Since 1976, federal agencies have issued more than 180,000 new regulations. Between 2000 and 2013, agencies issued 4,468 “significant” rules (more than $100 million in cost or of a novel nature) and 30 rules with an estimated cost greater than $1 billion annually. Of the 30 most costly rules, the U.S. Environmental Protection Agency (EPA) issued 17. More than 97% of the EPA’s claimed benefits between 2000 and 2013 come from reducing fine particulate matter (PM2.5—a.k.a. dust, soot, or “carbon”), which often is not the pollutant EPA cites as justification for the rule. The national average concentration of PM2.5 (7.5 μg/m3) is already 30% below the EPA’s 2013 standard (12 μg/m3), but the EPA keeps citing further reductions as benefits of complex, costly rules. The U.S. Chamber of Commerce different-light calls for a Truth in Regulating law.
Calculations cited by the American Lung Association and American Academy of Pediatrics on fewer premature deaths or asthma attacks rely on extrapolations from small associations reported in poorly designed and non-replicated epidemiological studies analyzed by John Dale Dunn, M.D., J.D., in our journal.
- Impact Incalculable: Because there are no reports on whether savings or revenue-raising provisions are having the projected effect, the Congressional Budget Office (CBO) cannot assess the overall fiscal impact.
- Duplicates: The 8 million enrollment figure was announced without even removing duplicate applications from the file.
- Cost per Enrollee: According to the Congressional Research Service, the average cost of the 15 state-run Exchanges was $1,506 per enrollee, and for the 36 states with federally run Exchanges it was $922. The cost per paper application processed by the government contractor Serco was reportedly $11,600. Under the fixed-price contract, many employees were paid for doing nothing at all (PJ Media.com 5/22/14).
- Government Share Surging: Government at all levels is expected to be responsible for 48% of U.S. health-related spending by 2023, up from 41% in 2008. Taxpayers are subsidizing 76% of premiums for Exchange-purchased plans.
- Medicaid: An unknown number of 6 million new Medicaid enrollees, owing to dysfunctional federal income verification, may be ineligible. State taxpayers are out the full cost of the undeserved coverage, regardless of the recipient’s income (Forbes 6/12/14).
♦ ♦ ♦
“Civilization can only revive when there shall come into being in a number of individuals a new tone of mind independent of the one prevailing among the crowd and in opposition to it. A new public opinion must be created privately and unobtrusively. The existing one is maintained by the press, by propaganda, by organization, and by financial influences which are at its disposal. The unnatural way of spreading ideas must be opposed by the natural one which goes from man to man and relies solely on the truth of the thoughts and the hearers’ receptiveness of new truth.”
ACTION OF THE MONTH
Patients are looking for private physicians. If you are willing to see direct-pay patients, even if not yet totally third party free, list yourself at aapsonline, under “doctors” tab.
AAPS 71st Annual Meeting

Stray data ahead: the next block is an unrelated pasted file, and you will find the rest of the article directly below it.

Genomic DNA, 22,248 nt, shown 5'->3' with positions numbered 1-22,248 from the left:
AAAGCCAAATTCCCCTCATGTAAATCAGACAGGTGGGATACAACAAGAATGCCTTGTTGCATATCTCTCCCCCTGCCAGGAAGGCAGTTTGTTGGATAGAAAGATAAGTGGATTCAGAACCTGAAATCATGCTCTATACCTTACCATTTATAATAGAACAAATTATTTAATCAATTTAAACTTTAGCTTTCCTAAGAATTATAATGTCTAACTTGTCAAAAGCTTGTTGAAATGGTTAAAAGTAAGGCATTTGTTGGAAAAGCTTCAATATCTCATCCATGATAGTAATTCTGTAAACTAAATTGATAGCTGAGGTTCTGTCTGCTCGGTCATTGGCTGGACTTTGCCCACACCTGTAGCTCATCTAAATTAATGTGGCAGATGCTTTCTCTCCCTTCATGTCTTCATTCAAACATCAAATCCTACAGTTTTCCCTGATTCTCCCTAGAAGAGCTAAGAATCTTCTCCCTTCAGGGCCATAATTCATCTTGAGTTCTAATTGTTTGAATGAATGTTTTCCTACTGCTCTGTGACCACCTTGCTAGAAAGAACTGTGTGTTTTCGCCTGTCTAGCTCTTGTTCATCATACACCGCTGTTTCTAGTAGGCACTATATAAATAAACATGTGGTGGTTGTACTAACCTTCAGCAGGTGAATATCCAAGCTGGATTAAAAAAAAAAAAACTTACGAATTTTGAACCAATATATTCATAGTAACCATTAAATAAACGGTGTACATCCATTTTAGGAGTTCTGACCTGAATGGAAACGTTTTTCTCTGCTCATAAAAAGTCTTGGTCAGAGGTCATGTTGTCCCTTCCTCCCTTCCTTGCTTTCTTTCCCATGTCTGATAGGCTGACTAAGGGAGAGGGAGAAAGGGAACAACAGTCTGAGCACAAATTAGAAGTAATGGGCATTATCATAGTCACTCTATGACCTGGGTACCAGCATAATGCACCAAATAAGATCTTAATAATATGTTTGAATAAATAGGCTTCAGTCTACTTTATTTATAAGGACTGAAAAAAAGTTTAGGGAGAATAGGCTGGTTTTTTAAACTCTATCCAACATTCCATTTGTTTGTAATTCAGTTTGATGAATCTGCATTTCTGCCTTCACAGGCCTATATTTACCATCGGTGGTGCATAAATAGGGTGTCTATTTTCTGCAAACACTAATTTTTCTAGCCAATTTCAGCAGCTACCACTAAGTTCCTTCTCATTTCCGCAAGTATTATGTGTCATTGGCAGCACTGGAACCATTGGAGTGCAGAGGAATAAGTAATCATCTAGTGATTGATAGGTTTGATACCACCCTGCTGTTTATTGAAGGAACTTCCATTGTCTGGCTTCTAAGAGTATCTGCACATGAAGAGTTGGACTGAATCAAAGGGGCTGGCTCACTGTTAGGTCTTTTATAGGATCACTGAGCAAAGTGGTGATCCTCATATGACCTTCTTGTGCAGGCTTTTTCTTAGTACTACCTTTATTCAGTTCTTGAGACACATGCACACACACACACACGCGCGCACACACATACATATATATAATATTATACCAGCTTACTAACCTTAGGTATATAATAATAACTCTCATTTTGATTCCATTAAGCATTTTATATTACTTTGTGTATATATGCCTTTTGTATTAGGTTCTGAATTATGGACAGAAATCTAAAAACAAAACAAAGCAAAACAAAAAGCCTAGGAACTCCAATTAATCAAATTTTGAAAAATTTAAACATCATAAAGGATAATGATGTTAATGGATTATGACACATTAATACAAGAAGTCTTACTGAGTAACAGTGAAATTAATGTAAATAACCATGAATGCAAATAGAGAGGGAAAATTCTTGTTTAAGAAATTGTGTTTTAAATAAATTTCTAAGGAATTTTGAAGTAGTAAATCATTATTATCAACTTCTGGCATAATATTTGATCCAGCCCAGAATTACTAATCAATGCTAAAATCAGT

In Charleston, SC, Richard Amerling, M.D., of New York, NY was installed as president, and the following were elected:
President-elect: Melinda Woofter, M.D., Granville, OH
Secretary: Charles McDowell, Jr., M.D., of Johns Creek, GA
Treasurer: W. Daniel Jordan, M.D., Atlanta, GA
Board of Directors: Kenneth Christman, M.D., Dayton, OH; Albert L. Fisher, M.D., Oshkosh, WI; Paul Martin Kempen, M.D., Weirton, WV; Josh Umbehr, M.D., Wichita, KS; and James H. Vernier, M.D., Hampshire, TN.
Flashback: German Economic Miracle
In 1945-1948, German industrial production had fallen to 40% to 50% of its prewar (1936) level, and people were subsisting on 1,000 calories/day. The main problem was not the damage from bombing but from continuation of Nazi wage and price controls and the legal tender status of the Reichsmark. In June 1948, the deutsche Mark was introduced. One historian said: “we have the completely paradoxical situation that instead of money being created by the State, the State was created by money.”
Immediately after formerly obscure economics professor Ludwig Erhard was named Minister of Economics, he issued the “Sunday decree” ending rationing and wage and price controls. “The only ration coupon is the Mark,” he said.
The Occupation authorities were aghast. Erhard had challenged the socialist climate under which Germany had lived for a quarter of a century. While the British and French economies still labored under rigid controls, by 1951 German industrial output had grown at a compounded rate of 29%.
The change in Germany was sudden, not incremental. And while the role of government remained large, it changed markedly in its functions. In the U.S., Reagan’s changes might have been too slow to keep the “iron triangle” and self-serving “experts” from scuttling needed reform (Research Reports by the American Institute for Economic Research 3/30/1981).
Today Germans pay cash for almost everything, perhaps partly because of their tumultuous monetary history. There was the Weimar hyperinflation. Then Hitler financed the war by printing money, keeping inflation at bay through a uniquely fascist policy of strict price controls and violent threats.
“Inflation is a lack of discipline,” Hitler said. “I’ll see to it that prices remain stable. That’s what my storm troopers are for.”